30 dren of Benjamin, Benaiah the Pirathonite, Hiddai of the brooks 31 of Gaash, Abialbon the Arbathite, Azmaveth the Barhumite, 32 Eliahba the Shaalbonite; of the sons of Jashen, Jonathan, 33 Shammah the Hararite, Ahiam the son of Sharar the Hararite, 34 Eliphelet the son of Ahasbai, the son of the Maachathite, 35 Eliam the son of Ahithophel the Gilonite, Hezrai the Carmel36 ite, Paarai the Arbite, Igal the son of Nathan of Zobah, Bani 37 the Gadite, Zelek the Ammonite, Nahari the Beerothite, ar38 mourbearer to Joab the son of Zeruiah, Ira an Ithrite, Gareb 39 an Ithrite, Uriah the Hittite: thirty and seven in all.†

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REFLECTIONS.

E should rejoice in the character and office of the Messiah, as here pointed out, and that this prophecy is so far accomplished. God hath raised up a king, even this just one, who ruleth in the fear of God; the sun of righteousness hath risen upon us with healing under his wings; and we enjoy plenty of spiritual blessings in him. Let us rejoice that he hath extended his kingdom so wide, and shall reign till his enemies become his footstool.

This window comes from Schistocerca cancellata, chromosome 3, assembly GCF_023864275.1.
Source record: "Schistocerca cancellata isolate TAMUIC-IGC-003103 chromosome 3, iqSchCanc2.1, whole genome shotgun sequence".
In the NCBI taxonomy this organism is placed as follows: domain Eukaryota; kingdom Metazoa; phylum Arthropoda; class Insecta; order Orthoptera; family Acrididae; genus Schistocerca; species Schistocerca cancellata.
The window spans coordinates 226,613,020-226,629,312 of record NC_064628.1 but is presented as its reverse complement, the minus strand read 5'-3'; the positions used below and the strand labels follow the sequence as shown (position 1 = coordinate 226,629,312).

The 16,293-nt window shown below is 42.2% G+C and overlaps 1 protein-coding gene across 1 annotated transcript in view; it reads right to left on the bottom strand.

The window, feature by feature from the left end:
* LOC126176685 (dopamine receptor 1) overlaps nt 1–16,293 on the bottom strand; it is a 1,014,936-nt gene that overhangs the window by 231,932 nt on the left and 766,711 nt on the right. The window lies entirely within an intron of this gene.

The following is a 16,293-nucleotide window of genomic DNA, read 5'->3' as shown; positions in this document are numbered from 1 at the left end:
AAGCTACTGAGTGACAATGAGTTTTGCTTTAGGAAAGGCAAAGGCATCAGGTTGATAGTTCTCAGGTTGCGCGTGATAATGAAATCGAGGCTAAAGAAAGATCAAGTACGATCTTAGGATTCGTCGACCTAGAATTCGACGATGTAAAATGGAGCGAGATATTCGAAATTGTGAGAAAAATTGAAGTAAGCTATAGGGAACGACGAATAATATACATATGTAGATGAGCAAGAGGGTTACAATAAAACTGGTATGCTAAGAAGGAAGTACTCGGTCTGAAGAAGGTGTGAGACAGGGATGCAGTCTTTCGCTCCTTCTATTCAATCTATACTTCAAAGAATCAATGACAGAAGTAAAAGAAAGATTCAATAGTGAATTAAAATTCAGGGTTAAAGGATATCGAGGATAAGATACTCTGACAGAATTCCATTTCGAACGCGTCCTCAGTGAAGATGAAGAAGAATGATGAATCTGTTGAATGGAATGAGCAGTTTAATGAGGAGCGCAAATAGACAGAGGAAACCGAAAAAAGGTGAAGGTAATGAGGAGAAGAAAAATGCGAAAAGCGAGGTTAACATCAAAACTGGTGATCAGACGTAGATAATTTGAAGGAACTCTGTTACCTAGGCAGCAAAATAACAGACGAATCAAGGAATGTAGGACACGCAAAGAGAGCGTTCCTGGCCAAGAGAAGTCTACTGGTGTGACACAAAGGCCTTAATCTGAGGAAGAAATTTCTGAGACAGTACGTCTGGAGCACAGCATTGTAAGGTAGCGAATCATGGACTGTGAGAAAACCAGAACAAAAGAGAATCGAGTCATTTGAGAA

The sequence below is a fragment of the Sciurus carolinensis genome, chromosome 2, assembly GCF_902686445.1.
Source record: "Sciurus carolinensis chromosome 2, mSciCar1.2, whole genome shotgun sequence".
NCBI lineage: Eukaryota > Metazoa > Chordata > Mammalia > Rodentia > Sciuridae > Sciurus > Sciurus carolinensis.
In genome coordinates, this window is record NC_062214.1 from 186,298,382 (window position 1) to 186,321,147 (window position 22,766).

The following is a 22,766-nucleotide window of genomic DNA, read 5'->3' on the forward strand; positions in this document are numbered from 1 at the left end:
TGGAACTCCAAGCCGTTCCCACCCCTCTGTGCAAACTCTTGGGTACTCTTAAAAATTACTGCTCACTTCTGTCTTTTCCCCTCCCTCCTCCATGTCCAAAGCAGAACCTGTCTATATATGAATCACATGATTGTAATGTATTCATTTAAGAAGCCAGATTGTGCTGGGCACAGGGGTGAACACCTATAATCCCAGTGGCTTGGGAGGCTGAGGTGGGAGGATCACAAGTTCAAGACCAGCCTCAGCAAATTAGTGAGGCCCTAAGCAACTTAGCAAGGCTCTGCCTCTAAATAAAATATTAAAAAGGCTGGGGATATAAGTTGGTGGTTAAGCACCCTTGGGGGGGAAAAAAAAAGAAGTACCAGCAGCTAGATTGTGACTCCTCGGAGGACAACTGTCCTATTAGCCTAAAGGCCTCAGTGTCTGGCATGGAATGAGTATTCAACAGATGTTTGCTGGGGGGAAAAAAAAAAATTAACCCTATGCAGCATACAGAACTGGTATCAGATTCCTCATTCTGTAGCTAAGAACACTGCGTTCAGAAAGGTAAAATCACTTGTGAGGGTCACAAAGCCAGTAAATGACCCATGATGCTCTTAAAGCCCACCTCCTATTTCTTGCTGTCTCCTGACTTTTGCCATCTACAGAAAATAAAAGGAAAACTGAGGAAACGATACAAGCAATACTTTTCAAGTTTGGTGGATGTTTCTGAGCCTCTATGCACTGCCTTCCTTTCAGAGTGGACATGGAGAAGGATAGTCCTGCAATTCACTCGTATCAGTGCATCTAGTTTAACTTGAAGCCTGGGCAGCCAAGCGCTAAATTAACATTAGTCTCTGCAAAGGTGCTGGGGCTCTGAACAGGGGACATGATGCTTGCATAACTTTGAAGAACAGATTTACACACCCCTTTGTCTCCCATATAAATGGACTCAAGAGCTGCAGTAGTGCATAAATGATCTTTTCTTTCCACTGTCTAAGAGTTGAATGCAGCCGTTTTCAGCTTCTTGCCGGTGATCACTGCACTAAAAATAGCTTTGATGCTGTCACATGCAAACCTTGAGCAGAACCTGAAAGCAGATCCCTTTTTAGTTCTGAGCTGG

2. Let us rejoice in the security of this everlasting covenant. It is our comfort in life and death; it is not only a covenant of royalty, but of grace, even the sure mercies of David. It is everlasting in its contrivance and continuance; admirably adapted to promote the glory of God, and the holiness and happiness of souls. It is firmly established by the promise of a faithful God, and Jesus is the surety of it. It is well ordered in all things, and sure; as it is all our salvation, let it be all our desire; let us seek a share in its blessings, and comply with its demands. Then will this God be our God for ever and ever, and our guide even until death.